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Chintakuntla's Revenge: Can Education And Experience Co-exist Under PERM?

by Gary Endelman

Gary Endelman The DOL and legacy INS could never get together on a common approach to education and experience for labor certification. PERM continues this confusion. The absence of a shared understanding by DOL and the USCIS will discourage e-filing of the ETA 9089 and increase the chances for an audit. It will also make PERM adjudications take longer than necessary and require lawyers to prepare their cases with great care to explain why their client qualifies as an advanced degree professional under the EB-2 category, something of surpassing importance given the recent retrogression in the EB-3 preference. All of this may aptly be termed as "Chinatakuntla's Revenge", harkening back to a signal victory in May 2000 when the noted San Francisco-based law firm of Berry, Appleman & Leiden persuaded a federal district court that their client had the equivalent of a Master's degree based on attainment of a baccalaureate and five years progressive experience. While the immigration bar understandably embraced this happy result, it served to postpone the need for the DOL and USCIS to forge a consensus on these key issues, thus setting the stage for the present problem that will come center stage after March 28th.

The decision in Chintakuntla v. INS, No. C99-511 MMC (N.D. Cal) flowed from an earlier legacy INS regulation at 8 C.F.R. 204.5(k)(2) that held, and still holds, a bachelor's degree and five years progressive experience to be the equivalent of a Master's degree. On March 20,2000, the Service published a memorandum designed to provide field guidance for adjudicators when the ETA 750 Part A form did not clearly indicate whether a person with a bachelor's education must have five years post-graduation progressive experience in the profession in order to satisfy the minimum requirements for the advertised job. As part of the settlement in Chintakuntla, the legacy INS published this entire memorandum in the Federal Register on July 3, 2000. At the time, all parties could live with the resultant ambiguity, indeed, even profit by it since the labor certification system was not software driven. This will all change with PERM. What no one wanted to define will now become not a platform for advancement of our client's interests, but a potential reason for major delay in their fulfillment.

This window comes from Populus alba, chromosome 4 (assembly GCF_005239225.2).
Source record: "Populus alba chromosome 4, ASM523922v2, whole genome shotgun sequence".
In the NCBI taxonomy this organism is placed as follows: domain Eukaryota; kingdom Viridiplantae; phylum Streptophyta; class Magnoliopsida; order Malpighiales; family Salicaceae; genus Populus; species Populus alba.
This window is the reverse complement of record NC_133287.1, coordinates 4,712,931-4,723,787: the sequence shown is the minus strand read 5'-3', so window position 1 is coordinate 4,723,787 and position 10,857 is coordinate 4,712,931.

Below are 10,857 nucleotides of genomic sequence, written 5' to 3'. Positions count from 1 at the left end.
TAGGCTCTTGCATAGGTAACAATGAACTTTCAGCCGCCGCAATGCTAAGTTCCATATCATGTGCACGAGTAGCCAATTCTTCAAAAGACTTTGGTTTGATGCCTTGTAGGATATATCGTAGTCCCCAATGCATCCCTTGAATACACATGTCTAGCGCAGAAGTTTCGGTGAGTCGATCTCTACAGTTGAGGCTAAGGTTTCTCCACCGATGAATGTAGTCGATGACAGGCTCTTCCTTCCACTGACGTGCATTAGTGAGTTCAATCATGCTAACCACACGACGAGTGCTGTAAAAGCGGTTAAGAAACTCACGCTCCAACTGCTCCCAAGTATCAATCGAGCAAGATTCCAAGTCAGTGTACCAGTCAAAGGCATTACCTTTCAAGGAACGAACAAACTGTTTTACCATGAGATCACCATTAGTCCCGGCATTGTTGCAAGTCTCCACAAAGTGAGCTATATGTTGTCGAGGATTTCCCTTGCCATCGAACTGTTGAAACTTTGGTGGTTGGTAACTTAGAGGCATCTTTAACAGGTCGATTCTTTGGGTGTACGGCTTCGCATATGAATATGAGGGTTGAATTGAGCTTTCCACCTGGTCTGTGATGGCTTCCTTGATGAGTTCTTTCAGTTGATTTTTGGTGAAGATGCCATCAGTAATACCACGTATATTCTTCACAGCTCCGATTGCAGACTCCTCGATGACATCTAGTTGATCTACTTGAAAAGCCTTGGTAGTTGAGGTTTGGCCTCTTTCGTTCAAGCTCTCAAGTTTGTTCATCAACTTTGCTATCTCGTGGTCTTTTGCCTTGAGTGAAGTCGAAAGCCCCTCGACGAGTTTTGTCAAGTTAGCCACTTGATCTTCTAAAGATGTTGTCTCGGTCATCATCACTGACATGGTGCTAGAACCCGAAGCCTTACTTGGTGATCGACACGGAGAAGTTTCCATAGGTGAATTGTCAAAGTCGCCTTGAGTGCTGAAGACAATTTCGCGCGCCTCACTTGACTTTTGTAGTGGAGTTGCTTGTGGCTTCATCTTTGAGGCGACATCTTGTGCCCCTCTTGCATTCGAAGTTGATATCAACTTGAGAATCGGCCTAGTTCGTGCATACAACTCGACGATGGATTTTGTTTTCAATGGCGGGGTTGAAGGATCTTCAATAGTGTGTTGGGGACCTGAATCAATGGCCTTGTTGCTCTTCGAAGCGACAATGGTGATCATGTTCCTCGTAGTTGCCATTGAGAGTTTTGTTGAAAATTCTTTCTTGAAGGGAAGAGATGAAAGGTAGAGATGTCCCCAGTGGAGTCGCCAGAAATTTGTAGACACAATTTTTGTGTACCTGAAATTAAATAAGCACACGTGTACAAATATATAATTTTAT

Noted immigration attorney Sheela Murthy cogently summarizes highlights of the first PERM training session held by DOL in Chicago, Illinois on January 11, 2005. She relates to her readers what DOL top brass think will trigger an audit under PERM:

"Under PERM, there are certain programmatic "flags" that will trigger DOL case audits. Audits will be triggered by responses on the forms. The DOL is using technology to detect anything odd, down to whether the phone number provided for a company is a cell phone number." http://www.murthy.com (January 27, 2005).
There is going to be a lot that looks "odd" when lawyers start trying to complete the ETA 9089 form for clients who want to qualify under the EB-2, particularly if they are from India or mainland China, but do not have a Master's degree. The problem is one of nomenclature, a Master's simply means something different to DOL than it does to the USCIS. DOL thinks in terms of Specific Vocational Preparation ("SVP") levels which limit how much experience any employer can require; while these are a creature of the DOT, which will now be discarded under PERM, the SVP concept will live on within the umbrella of the O*NET job zones. For DOL, a Master's equates to four years experience. The same degree equates to far more than that when translated into immigration-speak. To the USCIS, as both Chintakuntla and 8 C.F.R. 204.5(k)(2) mandate, a Master's translates into a Bachelor's with five more years tacked on to reach the EB-2 holy grail. Since the DOL counts the Bachelor's degree by itself as the equivalent of two years work experience, when we crosswalk Chintakuntla into the world of the SVP, we wind up with a grand total of seven years for the Master's! So, something that means four years to DOL can wind up meaning a whole lot more than that. Now, when you add on to the Master's the extra requirement of work experience, the tote board count becomes even more eye poppin'.

Now, when the attorney could lay all of this out in writing for the DOL, the confusion could be contained within manageable boundaries and the trained DOL professionals got used to reviewing these tricky formulations. No problem. PERM is an entirely different animal. PERM is designed to be a web based submission submitted to contract workers who will not have anything else but the ETA 9089 form and the PERM software to guide them in deciding whether to audit or not. Whatever the extent of their training is going to be, Chintakuntla may not be on the syllabus. Section H of the ETA 9089 is where the rubber will hit the road.[1]